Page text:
Tumblr vs. WordPress vs. Blogger: Fight!
Image from: Digital Genetics/Shutterstock Tumblr has been in the news a lot recently because of their huge user numbers (there’s also been some question of whether or not they are “bot fest” – but I’ll leave that for others to analyze.) Back in 2009, I compared Tumblr to Posterous – but since that time Tumblr [...]

Image from: Digital Genetics/Shutterstock

Tumblr has been in the news a lot recently because of their huge user numbers (there’s also been some question of whether or not they are “bot fest” – but I’ll leave that for others to analyze.) Back in 2009, I compared Tumblr to Posterous – but since that time Tumblr has just pulled away. So much so that Posterous seem to have seen the writing on the wall and is now pivoting in a new direction. But I thought it would be good to take a look at how Tumblr fairs against the larger, more established blogging networks – namely WordPress.com and Blogger.com (now part of Google).

In terms of unique visitors, there isn’t any comparison – WordPress continues to dominate. Blogger has seen attrition in their numbers and has now fallen to third place (maybe the recent move to integrate Blogger into Google+ will help here).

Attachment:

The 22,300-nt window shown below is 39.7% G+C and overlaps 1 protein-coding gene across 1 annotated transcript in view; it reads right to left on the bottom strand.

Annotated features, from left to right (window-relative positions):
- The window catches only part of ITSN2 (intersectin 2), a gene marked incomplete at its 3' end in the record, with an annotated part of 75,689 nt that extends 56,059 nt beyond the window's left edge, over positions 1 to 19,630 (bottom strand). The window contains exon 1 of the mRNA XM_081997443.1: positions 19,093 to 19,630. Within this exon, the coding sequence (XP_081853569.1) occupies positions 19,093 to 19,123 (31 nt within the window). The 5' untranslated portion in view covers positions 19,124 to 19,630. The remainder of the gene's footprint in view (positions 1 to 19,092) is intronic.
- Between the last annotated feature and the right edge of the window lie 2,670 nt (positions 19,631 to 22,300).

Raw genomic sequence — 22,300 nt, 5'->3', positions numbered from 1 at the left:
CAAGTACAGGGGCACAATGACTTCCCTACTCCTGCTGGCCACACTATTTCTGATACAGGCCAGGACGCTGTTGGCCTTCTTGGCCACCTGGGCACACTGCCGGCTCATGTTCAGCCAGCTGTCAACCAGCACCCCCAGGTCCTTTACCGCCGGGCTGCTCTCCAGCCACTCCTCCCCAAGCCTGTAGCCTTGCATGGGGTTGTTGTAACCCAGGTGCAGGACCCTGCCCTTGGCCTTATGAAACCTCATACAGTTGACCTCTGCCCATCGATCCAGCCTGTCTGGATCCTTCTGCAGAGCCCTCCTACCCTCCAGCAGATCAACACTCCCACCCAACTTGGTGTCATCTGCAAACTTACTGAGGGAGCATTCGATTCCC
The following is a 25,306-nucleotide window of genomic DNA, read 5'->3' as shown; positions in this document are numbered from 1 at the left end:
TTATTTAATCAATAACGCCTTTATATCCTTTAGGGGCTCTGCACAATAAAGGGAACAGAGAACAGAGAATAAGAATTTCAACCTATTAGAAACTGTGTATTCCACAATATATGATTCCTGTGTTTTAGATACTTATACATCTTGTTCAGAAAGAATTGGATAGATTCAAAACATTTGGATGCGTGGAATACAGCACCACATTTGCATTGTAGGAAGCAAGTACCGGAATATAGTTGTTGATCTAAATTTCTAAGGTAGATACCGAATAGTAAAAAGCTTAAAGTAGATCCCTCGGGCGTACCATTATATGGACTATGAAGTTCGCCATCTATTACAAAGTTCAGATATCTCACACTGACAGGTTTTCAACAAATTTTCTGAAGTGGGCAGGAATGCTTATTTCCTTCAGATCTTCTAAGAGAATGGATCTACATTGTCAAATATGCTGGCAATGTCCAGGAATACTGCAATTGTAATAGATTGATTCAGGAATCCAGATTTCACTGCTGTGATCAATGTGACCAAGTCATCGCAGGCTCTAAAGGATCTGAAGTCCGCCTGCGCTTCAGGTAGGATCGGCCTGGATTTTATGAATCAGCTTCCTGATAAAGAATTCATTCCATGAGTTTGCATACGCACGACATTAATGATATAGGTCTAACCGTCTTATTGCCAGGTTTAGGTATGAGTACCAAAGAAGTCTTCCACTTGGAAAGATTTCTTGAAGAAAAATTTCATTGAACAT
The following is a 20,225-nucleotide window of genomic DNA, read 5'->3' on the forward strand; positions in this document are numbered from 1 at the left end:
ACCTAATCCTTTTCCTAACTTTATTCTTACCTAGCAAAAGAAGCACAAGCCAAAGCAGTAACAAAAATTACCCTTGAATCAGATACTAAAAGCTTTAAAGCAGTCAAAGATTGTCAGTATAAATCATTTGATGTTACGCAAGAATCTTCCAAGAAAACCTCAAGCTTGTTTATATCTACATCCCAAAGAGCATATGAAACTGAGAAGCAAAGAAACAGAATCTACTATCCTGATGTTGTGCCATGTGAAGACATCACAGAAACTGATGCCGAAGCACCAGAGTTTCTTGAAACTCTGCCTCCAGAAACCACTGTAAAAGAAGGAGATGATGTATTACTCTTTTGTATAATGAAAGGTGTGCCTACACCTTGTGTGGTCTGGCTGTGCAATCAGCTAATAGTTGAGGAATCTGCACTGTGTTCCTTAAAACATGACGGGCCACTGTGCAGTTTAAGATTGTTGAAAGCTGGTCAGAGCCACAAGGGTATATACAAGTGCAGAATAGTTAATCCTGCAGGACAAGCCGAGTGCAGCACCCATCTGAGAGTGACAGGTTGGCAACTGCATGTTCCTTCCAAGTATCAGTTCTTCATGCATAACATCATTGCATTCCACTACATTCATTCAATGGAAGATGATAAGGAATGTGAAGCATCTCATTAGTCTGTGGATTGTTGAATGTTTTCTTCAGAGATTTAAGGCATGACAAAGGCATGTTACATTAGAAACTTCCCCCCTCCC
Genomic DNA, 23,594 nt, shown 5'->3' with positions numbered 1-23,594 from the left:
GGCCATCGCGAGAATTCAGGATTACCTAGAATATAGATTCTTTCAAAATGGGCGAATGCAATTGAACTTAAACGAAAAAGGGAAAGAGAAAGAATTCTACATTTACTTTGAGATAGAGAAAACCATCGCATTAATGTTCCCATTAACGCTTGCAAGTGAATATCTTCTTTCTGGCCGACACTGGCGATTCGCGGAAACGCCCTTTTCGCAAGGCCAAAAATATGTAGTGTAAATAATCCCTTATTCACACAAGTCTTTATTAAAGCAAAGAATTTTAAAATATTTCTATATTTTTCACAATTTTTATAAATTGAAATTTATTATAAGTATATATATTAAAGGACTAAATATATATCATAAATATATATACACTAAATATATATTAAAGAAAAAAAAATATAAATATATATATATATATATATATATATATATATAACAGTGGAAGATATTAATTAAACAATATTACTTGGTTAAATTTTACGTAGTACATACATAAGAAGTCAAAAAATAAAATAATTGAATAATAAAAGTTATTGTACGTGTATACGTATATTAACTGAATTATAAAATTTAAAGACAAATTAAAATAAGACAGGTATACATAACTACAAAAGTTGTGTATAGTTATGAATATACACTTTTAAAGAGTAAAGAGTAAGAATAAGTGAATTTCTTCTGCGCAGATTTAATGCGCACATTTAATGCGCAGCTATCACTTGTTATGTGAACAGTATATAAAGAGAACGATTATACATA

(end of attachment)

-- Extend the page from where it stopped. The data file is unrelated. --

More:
In terms of visits, while Tumblr past Blogger more than a year ago, it has now moved into a tie with WordPress.

But while Tumblr has many fewer unique visitors, those visitors are viewing a lot of pages. In fact, Tumblr is now completely dominating WordPress and Blogger in this area.

And in terms of attention, Tumblr is once again dominate.

I think the reason for the higher level of engagement on Tumblr (as measured in Page Views and Attention) probably comes down to a couple of key properties of Tumblr:

1. Tumblr functions more like a social network – thus people that use Tumblr tend to also subscribe/follow other Tumblrs – creating a strong network effect.
2. Cross-blog tagging – this brings a bit of Twitter to the blog network – allowing people to easily aggregate content, by tag, across blogs. This also, no doubt, aids in content discovery.
3. Tumblr reduces barriers to publishing content – unlike a traditional blog, where people feel the need to provide richer content, Tumblr tends to encourage simple posts.

What do you think? Are you using Tumblr now in place of other blogging networks? How do you decide which one to use, and for what purpose?

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